One of my briefs was to bring up the topic of the AAJ to members only, which was proposed policy at the time. While only a few at the Summit had a direct interest in the sort of climbing the AAJ records, there was startling distress, and two noted they used to buy copies regularly around 10 years ago. [Ed.: The AAJ is available to all climbers. Read the details. ]

However, the conversation rapidly developed into the value of printed media when it comes to works of reference: there was simply far too great a risk of loss with digital register alone. On this even the website editors agreed. It reminded me of a chat with a professional photographer some years ago. His observation at the time was that the average “happy snapper” often stored photos on CDs, which were tucked away on a shelf or in the attic and generally forgotten. In a decade or so it would become difficult, expensive, or in some cases impossible to retrieve those images. Remember the three and a quarter inch floppy disk? 

I think we all found that first day rather shattering. I pleaded jet lag (Germany has one whole hour time difference from the U.K.), though this was met with a slightly confused stare from Hiroshi “Hiro” Hagiwara, chief editor of Rock and Snow, who’d just flown in from Tokyo. I offer this as an explanation of why we probably seemed less than enthusiastic during our specially organized tour of the DAV Alpine Museum later in the day. I can’t say I get too fired up about seeing a pair of Messner’s old boots, though I have to admit being impressed with Franz and Toni Schmid’s Olympic Gold medal, awarded for their first ascent of the Matterhorn North Face.

We ignored the distractions of Munich’s famous October beer fest, which had turned the city into a madhouse, and sped off to the famous crags of Frankenjura. These are generally one-pitch limestone walls, riddled with holes and pockets, where, if you make the former steep enough and the latter small enough, you end up with Action Directe, or the more modern Corona, arguably the hardest sport route in Germany. We spent a brief few hours with Corona  author Markus Bock, and Sarah Seeger, both employed by Marmot’s Europe branch. As we craned our necks below Corona, Bock waxed lyrically about the beauty of the “line.” Call me old fashioned, but I couldn’t see a “line” anywhere in this severely overhanging blankness, less could I see anything that resembled holds. I’m guessing he was referring to the fact there were just enough microscopic features to make it possible. Seeger, who has redpointed 8c, is involved with Marmot’s publicity and this started a discussion on whether the recent trend toward company publications, such as the 100-page Marmot Life, which are well produced and contain full articles by their sponsored climbers, will prove direct competition to traditional magazines. The answer from Seeger was an emphatic no—this was certainly not their aim.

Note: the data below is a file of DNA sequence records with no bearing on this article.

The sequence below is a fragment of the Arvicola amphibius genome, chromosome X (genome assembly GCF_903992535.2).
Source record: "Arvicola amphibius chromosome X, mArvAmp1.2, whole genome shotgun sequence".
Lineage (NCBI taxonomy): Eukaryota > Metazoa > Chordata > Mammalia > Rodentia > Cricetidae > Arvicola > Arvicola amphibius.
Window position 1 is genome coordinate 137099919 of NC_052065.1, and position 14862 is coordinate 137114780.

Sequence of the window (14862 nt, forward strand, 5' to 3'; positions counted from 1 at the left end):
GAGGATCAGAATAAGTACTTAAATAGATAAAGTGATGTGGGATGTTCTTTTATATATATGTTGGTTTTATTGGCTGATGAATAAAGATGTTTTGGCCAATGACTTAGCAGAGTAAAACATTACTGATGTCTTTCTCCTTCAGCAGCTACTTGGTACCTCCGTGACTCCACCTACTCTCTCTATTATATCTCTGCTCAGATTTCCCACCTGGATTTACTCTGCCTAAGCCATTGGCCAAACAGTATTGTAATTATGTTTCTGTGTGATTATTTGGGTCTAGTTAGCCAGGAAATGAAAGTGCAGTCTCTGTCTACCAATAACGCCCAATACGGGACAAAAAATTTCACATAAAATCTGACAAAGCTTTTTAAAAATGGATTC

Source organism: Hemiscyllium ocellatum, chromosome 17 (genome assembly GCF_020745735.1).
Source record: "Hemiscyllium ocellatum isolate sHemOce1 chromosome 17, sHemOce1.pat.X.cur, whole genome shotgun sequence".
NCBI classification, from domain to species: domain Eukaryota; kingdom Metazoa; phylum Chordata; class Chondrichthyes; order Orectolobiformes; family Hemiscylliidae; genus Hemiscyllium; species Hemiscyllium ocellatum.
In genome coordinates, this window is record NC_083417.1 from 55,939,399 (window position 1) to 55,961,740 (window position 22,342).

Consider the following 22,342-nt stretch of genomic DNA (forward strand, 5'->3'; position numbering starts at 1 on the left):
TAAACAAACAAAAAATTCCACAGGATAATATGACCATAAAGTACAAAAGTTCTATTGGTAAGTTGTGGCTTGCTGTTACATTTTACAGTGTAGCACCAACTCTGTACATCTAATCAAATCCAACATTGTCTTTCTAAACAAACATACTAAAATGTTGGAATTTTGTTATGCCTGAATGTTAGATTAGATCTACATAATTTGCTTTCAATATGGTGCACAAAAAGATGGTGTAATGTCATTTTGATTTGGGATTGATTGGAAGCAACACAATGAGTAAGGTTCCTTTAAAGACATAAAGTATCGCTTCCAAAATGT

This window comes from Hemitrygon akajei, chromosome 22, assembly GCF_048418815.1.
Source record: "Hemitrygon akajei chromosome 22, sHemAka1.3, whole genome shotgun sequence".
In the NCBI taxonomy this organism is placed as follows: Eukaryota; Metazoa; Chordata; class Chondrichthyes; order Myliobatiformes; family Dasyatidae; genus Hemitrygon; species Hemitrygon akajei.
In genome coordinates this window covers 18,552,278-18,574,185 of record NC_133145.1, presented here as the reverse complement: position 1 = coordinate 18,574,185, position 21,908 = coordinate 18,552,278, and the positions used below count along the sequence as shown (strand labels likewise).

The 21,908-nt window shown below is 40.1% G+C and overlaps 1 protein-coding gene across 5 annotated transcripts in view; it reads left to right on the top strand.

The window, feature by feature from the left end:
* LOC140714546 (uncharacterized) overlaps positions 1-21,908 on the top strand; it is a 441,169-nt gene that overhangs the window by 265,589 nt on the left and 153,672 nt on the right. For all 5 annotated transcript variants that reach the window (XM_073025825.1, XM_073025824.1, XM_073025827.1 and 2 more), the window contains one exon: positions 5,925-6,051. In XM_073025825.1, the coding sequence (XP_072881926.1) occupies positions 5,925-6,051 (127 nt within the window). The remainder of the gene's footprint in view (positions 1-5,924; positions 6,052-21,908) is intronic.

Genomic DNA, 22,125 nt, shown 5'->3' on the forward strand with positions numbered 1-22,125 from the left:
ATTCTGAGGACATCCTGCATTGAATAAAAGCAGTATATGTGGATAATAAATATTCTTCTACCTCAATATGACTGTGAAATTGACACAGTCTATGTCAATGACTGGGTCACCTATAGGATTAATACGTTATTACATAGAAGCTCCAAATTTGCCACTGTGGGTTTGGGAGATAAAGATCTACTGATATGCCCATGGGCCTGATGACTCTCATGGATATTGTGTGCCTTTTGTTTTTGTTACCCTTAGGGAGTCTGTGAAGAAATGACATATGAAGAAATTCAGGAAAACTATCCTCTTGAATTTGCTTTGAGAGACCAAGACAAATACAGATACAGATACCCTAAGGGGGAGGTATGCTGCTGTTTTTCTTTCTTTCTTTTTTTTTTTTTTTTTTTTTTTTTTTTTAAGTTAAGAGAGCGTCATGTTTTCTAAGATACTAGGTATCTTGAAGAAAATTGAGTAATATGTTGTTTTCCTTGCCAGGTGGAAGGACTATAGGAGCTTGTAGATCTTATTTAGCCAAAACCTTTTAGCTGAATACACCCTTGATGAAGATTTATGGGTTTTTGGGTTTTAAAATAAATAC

After two days of delightful pocket pulling protected by closely spaced bolts, it was time to move to somewhere altogether different. We set off across the great agricultural plains to the former GDR, stopping briefly to visit the beautifully reconstructed city of Dresden, which gave Hiro the opportunity to satisfy the honorable traditions of the Japanese tourist by filling several 8Gb memory cards.

The Elbsandsteingebirge lent meaning to an “editors’ summit.” There are more than 700 sandstone towers in this scenic region known as Saxony Switzerland. Summits are important here. You are forbidden to put up a route on a formation that can be walked up. Vast and impressive escarpments with features and cracklines, dotted through acres of prime forest, remain untouched by climbers’ hands. Erosion over millennia has often resulted in the base of these towers being undercut, some severely, leading to fierce starts. Fortunately, we had a secret weapon in the form of Ralph to handle the hard bits.

For the average U.K. climber, making a direct grade comparison could sometimes be a problem: there are a lot of awesome chimneys and wide cracks here. Most British climb chimneys during their apprenticeship and then spend the rest of their career doing the utmost to avoid them. So, after three days of “interesting” climbing, hot sunshine, and relaxed gossip, it was time to head for our flights. Alpinist Magazine Online Editor Keese Lane’s hands were torn to shreds, and the whole of my body needed a break.

While there were proposals that we create a sort of international mountain media association, where site links are displayed on each of our home pages, and, more ambitiously we produce a printed annual, where each association member contributes one or two of its articles published in the preceding 12 months, the greatest benefit of these gatherings is always cementing relationships with old contacts and establishing new colleagues. Best of all was our determination to meet up again at a Third Summit, hopefully within the next couple of years.

Read more about Lindsay Griffin on ukclimbing.com.